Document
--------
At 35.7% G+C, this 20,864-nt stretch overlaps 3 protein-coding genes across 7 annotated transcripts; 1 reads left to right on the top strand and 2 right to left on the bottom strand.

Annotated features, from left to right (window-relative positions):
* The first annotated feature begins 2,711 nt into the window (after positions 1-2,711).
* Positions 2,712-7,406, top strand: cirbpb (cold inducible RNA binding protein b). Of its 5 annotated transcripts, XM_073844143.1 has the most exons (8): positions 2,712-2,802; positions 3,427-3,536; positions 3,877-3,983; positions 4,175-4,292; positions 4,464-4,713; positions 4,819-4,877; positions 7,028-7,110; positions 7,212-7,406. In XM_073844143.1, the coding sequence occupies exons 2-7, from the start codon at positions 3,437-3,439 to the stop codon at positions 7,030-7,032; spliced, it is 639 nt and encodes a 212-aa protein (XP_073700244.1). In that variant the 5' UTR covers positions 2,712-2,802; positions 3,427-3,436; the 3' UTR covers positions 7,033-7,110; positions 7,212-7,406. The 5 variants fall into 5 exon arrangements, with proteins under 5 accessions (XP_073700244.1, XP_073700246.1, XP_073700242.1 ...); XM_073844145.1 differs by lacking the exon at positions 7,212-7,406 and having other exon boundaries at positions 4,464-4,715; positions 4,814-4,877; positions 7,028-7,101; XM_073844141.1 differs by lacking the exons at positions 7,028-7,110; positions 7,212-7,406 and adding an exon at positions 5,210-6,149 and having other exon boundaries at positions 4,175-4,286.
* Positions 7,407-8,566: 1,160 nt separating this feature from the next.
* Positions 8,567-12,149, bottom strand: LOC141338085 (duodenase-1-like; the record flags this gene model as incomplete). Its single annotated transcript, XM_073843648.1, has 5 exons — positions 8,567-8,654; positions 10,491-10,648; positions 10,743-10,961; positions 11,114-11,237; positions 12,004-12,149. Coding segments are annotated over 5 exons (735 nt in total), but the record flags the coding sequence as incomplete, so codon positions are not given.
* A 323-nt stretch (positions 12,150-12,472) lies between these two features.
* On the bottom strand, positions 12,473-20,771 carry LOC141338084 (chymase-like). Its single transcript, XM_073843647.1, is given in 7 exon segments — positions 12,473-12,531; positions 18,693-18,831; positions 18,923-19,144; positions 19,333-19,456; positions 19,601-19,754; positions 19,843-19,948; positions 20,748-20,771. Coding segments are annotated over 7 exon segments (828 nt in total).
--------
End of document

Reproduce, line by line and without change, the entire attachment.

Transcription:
At 35.7% G+C, this 20,864-nt stretch overlaps 3 protein-coding genes across 7 annotated transcripts; 1 reads left to right on the top strand and 2 right to left on the bottom strand.

Annotated features, from left to right (window-relative positions):
* The first annotated feature begins 2,711 nt into the window (after positions 1-2,711).
* Positions 2,712-7,406, top strand: cirbpb (cold inducible RNA binding protein b). Of its 5 annotated transcripts, XM_073844143.1 has the most exons (8): positions 2,712-2,802; positions 3,427-3,536; positions 3,877-3,983; positions 4,175-4,292; positions 4,464-4,713; positions 4,819-4,877; positions 7,028-7,110; positions 7,212-7,406. In XM_073844143.1, the coding sequence occupies exons 2-7, from the start codon at positions 3,437-3,439 to the stop codon at positions 7,030-7,032; spliced, it is 639 nt and encodes a 212-aa protein (XP_073700244.1). In that variant the 5' UTR covers positions 2,712-2,802; positions 3,427-3,436; the 3' UTR covers positions 7,033-7,110; positions 7,212-7,406. The 5 variants fall into 5 exon arrangements, with proteins under 5 accessions (XP_073700244.1, XP_073700246.1, XP_073700242.1 ...); XM_073844145.1 differs by lacking the exon at positions 7,212-7,406 and having other exon boundaries at positions 4,464-4,715; positions 4,814-4,877; positions 7,028-7,101; XM_073844141.1 differs by lacking the exons at positions 7,028-7,110; positions 7,212-7,406 and adding an exon at positions 5,210-6,149 and having other exon boundaries at positions 4,175-4,286.
* Positions 7,407-8,566: 1,160 nt separating this feature from the next.
* Positions 8,567-12,149, bottom strand: LOC141338085 (duodenase-1-like; the record flags this gene model as incomplete). Its single annotated transcript, XM_073843648.1, has 5 exons — positions 8,567-8,654; positions 10,491-10,648; positions 10,743-10,961; positions 11,114-11,237; positions 12,004-12,149. Coding segments are annotated over 5 exons (735 nt in total), but the record flags the coding sequence as incomplete, so codon positions are not given.
* A 323-nt stretch (positions 12,150-12,472) lies between these two features.
* On the bottom strand, positions 12,473-20,771 carry LOC141338084 (chymase-like). Its single transcript, XM_073843647.1, is given in 7 exon segments — positions 12,473-12,531; positions 18,693-18,831; positions 18,923-19,144; positions 19,333-19,456; positions 19,601-19,754; positions 19,843-19,948; positions 20,748-20,771. Coding segments are annotated over 7 exon segments (828 nt in total).